In a recent article for Advisor Perspectives, Nobel laureate Robert Shiller discusses the recent, confoundingly positive performance of the stock market against a backdrop of negative news.
Shiller writes, “At a time when genuine news suggests that equity prices should be tanking, not hitting record highs, explanations based on crowd psychology, the virality of ideas, and the dynamics of narrative epidemics can shed some light.” He submits that investors have limited ability to “evaluate the significance of economic or scientific news” yet these evaluations, as well as reactions to what investors say and do, lead to stock market movements.
“This process of evaluation takes time,” Shiller writes, “which is why stock markets do not respond to news suddenly and completely, as conventional theory would suggest.” He cites three separate “phases of the puzzle” of the coronavirus pandemic reaction by the U.S. market, as follows:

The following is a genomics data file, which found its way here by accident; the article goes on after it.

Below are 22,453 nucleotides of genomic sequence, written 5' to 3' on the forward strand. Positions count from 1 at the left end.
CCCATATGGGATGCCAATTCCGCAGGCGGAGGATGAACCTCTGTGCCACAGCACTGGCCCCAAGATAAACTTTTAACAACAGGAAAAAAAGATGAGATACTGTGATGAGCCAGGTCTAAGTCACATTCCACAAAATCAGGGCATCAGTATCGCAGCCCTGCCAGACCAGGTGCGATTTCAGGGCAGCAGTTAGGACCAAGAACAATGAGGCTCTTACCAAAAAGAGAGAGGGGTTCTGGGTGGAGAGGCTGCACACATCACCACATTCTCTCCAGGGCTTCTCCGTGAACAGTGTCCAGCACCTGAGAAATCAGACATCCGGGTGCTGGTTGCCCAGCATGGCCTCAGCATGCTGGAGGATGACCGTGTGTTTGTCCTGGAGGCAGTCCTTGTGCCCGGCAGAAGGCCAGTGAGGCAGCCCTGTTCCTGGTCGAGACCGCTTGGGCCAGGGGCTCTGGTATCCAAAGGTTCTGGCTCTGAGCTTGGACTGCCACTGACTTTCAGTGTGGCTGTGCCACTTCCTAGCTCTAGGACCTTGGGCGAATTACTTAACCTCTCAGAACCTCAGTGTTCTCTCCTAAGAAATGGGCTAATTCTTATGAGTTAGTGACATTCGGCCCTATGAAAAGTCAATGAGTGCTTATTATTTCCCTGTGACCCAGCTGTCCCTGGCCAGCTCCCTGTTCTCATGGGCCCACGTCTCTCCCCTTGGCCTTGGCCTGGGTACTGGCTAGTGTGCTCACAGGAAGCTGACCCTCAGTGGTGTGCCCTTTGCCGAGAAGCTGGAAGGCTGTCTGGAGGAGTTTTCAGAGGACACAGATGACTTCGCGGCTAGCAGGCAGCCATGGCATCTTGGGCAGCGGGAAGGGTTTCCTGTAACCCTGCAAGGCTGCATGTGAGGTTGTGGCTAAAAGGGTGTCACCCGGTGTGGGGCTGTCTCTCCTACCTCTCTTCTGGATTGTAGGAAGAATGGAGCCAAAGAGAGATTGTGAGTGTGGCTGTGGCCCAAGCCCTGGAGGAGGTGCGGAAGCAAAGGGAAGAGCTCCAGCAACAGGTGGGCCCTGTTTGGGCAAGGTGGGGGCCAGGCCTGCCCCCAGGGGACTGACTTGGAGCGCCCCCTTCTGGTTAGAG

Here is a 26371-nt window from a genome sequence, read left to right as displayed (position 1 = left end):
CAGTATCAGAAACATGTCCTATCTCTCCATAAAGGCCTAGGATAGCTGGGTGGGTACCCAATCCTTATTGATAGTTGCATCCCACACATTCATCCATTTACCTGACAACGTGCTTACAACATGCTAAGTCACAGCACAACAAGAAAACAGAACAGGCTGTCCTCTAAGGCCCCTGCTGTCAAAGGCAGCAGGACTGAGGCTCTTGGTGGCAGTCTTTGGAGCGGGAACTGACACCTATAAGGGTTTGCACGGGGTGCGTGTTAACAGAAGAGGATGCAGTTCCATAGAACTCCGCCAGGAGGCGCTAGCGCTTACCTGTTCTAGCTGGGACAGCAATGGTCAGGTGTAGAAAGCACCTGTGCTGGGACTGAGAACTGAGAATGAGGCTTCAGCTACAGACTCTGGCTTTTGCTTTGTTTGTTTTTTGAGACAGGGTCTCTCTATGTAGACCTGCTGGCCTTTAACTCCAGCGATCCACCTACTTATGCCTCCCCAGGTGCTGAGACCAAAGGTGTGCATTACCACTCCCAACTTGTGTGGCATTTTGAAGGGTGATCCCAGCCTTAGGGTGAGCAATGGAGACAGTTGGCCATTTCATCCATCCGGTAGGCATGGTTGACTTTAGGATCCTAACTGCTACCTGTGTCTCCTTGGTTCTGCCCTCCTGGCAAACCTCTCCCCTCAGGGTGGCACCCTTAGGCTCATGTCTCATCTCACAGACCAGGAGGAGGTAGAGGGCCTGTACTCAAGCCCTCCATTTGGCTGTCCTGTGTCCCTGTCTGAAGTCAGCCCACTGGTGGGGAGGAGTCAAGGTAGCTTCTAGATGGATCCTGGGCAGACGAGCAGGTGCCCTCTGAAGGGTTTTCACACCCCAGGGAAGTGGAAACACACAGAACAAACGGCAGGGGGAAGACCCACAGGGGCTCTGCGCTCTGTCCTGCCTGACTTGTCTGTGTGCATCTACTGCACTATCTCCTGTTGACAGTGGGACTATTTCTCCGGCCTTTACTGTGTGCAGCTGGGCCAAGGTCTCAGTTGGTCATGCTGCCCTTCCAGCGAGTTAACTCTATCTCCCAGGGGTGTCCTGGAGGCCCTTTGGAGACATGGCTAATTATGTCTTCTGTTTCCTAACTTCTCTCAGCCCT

- The 3% rise in the S&P 500 from the beginning of the coronavirus crisis—from January 30 to February 19.
- The 34% drop from February 19 to March 23.
- The 42% uptick from March 23 to early July.
Shiller analyzes each phase, showing how they reveal “a puzzling association with the news, as the lagged market reaction is filtered through investor reactions and stories.”